Over the last 10 years, the microbial ecology of the gut has again become a major research area.
It is now generally accepted that the bacterial microflora which evolves from the first colonisation at birth in a previously sterile baby, constitutes an integral component of host defense and that this self-same flora appears to have changed in recent years.
The mucosal surface area of the adult human gastro-intestinal tract is up to 300 square metres, making it the largest body area interacting with the environment and containing a commensal bacterial load equivalent to ten times the number of cells in our body.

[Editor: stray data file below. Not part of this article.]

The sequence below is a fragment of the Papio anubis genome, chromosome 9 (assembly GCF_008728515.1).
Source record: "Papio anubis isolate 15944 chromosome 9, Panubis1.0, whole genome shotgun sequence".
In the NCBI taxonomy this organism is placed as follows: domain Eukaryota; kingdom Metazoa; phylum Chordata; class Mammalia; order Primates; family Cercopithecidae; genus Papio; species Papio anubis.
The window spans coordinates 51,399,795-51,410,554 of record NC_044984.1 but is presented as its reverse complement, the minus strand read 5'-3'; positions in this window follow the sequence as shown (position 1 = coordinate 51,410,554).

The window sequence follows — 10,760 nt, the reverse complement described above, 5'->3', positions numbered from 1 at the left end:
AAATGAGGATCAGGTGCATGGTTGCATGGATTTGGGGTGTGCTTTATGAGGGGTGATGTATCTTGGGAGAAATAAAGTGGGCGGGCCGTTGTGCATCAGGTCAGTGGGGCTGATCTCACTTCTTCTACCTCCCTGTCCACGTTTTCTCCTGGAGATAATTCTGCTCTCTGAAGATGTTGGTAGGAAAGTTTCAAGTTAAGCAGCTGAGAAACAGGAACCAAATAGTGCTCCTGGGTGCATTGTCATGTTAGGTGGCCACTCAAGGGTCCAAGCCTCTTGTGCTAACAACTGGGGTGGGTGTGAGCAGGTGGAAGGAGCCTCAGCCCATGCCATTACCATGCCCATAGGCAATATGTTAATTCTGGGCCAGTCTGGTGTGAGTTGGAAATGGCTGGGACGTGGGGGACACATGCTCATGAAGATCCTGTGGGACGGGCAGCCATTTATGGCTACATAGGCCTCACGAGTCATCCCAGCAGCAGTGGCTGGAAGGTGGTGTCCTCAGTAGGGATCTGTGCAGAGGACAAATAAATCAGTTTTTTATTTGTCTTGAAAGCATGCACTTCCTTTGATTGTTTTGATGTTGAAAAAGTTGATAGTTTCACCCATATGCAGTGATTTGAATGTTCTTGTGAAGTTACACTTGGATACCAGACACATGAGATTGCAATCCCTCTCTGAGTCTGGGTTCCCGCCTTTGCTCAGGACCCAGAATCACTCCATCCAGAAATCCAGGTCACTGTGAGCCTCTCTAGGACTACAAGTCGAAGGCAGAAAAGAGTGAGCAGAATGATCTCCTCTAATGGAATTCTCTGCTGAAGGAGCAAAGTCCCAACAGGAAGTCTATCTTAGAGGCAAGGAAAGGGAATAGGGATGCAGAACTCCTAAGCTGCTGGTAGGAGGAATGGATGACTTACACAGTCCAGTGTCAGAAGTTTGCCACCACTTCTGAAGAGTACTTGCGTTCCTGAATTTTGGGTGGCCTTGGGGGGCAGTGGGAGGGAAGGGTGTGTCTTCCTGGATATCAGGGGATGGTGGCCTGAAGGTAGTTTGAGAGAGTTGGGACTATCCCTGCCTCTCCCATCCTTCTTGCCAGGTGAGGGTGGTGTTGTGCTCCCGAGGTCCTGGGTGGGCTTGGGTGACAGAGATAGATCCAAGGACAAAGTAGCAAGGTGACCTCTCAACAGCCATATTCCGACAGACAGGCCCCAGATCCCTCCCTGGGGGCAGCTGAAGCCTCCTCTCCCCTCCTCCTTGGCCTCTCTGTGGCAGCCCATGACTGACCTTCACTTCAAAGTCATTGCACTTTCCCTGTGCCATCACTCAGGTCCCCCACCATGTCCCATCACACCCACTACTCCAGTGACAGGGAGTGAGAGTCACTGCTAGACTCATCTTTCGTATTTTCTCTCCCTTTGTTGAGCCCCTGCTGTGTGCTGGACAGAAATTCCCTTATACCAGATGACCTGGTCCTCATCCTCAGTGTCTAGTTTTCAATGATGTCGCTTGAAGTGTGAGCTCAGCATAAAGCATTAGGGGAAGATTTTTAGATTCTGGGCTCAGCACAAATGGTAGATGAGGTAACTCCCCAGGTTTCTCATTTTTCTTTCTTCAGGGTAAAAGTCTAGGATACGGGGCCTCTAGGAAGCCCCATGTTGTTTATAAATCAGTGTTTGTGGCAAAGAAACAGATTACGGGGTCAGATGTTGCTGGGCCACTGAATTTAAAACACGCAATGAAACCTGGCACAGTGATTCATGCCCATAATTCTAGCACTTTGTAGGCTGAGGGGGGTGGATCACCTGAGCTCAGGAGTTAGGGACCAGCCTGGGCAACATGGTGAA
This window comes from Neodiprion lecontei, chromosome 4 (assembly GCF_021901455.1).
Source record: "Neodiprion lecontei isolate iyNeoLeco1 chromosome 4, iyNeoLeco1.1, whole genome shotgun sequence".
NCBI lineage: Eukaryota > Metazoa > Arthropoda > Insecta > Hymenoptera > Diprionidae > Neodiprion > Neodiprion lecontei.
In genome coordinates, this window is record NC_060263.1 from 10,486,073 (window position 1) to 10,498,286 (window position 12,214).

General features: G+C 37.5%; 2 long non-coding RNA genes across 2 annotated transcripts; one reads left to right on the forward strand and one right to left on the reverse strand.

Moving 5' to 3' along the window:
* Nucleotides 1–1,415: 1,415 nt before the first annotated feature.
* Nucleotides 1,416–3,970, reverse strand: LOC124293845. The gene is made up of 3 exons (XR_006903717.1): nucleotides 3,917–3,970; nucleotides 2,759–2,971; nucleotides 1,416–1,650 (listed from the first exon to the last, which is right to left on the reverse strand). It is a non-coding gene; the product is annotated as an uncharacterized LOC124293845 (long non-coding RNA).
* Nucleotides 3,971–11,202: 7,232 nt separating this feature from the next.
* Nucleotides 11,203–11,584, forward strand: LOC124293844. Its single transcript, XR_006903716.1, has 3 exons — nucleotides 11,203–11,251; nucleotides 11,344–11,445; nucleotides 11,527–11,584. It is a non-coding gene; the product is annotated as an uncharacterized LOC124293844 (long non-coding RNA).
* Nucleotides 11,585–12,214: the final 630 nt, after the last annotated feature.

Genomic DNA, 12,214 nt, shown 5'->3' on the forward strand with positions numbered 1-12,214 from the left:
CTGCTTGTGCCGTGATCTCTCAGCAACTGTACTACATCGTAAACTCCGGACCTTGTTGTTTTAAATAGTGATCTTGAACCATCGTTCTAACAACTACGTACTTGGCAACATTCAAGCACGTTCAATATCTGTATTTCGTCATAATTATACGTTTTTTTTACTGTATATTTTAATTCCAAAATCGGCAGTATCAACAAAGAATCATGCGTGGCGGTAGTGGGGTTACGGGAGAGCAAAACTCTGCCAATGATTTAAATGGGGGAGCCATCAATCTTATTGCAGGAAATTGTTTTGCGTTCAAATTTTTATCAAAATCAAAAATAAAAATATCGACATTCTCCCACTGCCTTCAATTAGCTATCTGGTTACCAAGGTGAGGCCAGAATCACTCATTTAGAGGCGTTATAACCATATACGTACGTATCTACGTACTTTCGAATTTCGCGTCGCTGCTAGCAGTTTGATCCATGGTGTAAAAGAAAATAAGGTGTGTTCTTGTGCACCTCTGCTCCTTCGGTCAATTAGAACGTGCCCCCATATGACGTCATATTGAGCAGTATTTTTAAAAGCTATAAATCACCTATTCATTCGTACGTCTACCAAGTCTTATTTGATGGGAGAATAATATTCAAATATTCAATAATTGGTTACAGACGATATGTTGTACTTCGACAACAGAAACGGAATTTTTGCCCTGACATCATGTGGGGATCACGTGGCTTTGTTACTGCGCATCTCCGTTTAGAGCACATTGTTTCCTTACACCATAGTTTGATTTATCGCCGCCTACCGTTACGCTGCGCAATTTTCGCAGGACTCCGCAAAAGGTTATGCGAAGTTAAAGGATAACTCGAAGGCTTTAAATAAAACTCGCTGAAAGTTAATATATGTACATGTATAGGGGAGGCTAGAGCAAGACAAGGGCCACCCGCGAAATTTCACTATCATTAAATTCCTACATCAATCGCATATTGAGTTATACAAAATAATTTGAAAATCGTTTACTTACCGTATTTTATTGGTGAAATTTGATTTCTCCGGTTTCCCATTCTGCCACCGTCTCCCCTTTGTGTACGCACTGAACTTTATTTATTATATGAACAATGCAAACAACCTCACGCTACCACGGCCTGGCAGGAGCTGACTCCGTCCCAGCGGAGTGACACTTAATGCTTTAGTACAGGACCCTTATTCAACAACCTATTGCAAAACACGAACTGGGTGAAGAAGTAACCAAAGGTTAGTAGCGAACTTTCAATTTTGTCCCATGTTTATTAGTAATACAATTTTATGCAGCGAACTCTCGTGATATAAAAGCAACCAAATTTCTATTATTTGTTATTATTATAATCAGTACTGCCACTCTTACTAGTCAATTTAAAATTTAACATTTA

The colonisation of the intestines by a balanced microflora in the first one to two years of life is of major importance for the maturation of the immune system, as is clearly shown in studies of germ-free animals.
Probiotics and prebiotics
A probiotic is defined as a live microbial food ingredient that is beneficial to health, beyond its nutritional properties. Scientific and clinical research has focused mainly on members of the lactobacilli family.
Several strains of the lactobacilli family are facultative anaerobes (can live with or without oxygen) and are capable of colonising throughout the human gastrointestinal tract.
Only a small number of strains have been tested in properly controlled studies. These include L.acidophilus, L.casei, L reuteri. L.plantarum and L.rhamnosus.
A prebiotic, on the other hand, is a compound (indigestible starch) that promotes a microflora that is beneficial to health.
Prof. Bengt Björkstén MD, PhD
Prof.em. of Paediatrics and Allergy prevention
Karolinska Institute, Stockholm, Sweden